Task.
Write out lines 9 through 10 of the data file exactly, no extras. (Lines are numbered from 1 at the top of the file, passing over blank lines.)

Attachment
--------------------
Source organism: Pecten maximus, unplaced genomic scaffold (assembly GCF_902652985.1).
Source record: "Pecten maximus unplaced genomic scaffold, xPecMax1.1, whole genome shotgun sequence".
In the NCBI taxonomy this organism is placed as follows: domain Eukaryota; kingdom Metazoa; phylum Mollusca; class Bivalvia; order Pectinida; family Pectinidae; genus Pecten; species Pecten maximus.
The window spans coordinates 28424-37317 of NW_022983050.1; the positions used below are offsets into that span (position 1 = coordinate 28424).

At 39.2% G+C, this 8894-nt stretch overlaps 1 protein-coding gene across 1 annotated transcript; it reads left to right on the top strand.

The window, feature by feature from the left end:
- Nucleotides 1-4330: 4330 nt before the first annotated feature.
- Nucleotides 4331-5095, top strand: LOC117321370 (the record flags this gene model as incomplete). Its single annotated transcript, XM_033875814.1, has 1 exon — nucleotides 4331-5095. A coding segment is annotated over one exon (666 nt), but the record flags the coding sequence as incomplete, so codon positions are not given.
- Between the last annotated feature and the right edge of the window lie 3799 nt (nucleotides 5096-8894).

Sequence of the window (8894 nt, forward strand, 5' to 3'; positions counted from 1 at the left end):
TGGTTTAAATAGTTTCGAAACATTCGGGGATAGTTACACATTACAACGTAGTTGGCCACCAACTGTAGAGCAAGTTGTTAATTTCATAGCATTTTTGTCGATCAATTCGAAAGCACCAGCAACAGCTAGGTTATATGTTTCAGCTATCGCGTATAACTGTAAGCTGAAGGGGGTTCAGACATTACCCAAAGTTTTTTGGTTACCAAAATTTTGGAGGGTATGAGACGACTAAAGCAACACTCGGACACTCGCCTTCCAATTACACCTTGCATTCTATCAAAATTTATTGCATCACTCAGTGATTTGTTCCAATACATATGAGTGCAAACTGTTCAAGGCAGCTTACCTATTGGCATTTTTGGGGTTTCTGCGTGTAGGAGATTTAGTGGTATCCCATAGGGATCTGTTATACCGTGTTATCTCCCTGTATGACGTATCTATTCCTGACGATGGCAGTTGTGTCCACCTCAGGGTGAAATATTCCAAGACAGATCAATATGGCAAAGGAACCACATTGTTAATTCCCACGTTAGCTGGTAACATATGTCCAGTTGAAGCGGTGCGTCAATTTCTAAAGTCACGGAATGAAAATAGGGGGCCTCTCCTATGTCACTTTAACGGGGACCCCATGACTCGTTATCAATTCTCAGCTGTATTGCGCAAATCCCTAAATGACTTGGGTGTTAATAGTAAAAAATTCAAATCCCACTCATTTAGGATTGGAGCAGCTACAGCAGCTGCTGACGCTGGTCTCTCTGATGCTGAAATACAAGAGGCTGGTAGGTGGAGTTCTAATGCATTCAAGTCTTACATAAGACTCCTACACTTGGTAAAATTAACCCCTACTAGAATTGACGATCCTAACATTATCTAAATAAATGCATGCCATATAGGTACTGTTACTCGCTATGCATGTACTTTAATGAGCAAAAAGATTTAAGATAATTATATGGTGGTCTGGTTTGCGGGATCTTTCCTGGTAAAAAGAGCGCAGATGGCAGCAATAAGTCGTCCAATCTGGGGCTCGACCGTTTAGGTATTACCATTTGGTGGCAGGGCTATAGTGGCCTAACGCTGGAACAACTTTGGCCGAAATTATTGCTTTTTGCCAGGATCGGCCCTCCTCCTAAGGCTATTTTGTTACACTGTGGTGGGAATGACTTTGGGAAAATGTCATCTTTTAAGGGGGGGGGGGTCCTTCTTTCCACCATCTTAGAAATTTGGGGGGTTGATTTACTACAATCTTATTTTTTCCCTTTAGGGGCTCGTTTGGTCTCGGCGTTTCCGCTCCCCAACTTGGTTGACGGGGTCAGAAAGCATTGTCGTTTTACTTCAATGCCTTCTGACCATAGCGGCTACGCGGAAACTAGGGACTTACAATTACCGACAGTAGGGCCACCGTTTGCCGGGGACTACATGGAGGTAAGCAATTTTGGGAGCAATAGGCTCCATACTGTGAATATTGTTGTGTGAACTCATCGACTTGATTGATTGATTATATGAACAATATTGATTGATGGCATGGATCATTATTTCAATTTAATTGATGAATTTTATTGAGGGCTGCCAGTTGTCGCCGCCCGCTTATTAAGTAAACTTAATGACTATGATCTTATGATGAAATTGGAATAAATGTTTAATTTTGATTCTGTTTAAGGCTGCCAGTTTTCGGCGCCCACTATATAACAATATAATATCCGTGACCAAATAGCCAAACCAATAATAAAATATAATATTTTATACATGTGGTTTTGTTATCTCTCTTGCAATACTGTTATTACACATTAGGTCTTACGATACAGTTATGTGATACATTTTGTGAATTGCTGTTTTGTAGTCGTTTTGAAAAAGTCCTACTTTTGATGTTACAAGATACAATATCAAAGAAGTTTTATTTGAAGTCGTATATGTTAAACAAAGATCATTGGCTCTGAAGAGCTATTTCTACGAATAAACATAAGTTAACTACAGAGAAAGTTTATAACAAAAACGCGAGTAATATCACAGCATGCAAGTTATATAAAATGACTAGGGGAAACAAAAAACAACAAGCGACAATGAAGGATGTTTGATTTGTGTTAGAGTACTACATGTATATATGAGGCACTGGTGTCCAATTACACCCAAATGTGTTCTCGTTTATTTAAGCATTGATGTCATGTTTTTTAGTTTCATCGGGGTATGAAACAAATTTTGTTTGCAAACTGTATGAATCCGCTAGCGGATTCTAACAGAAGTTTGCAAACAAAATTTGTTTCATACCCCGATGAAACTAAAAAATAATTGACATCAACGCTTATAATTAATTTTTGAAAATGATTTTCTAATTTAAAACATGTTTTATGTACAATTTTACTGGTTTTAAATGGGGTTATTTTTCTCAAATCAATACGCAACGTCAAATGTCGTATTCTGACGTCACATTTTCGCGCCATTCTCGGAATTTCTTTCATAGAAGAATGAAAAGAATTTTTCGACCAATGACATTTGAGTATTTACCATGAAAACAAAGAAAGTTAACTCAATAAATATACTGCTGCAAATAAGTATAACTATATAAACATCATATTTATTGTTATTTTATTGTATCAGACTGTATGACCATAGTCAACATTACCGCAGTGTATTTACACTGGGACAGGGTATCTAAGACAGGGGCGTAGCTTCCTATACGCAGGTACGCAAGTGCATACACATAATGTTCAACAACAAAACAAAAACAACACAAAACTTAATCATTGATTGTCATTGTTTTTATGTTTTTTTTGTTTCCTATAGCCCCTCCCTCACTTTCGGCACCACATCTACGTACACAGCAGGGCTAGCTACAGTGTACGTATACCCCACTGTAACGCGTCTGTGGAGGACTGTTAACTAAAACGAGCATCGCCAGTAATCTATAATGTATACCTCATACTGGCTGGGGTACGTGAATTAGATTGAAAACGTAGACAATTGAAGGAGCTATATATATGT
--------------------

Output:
- Between the last annotated feature and the right edge of the window lie 3799 nt (nucleotides 5096-8894).

Sequence of the window (8894 nt, forward strand, 5' to 3'; positions counted from 1 at the left end):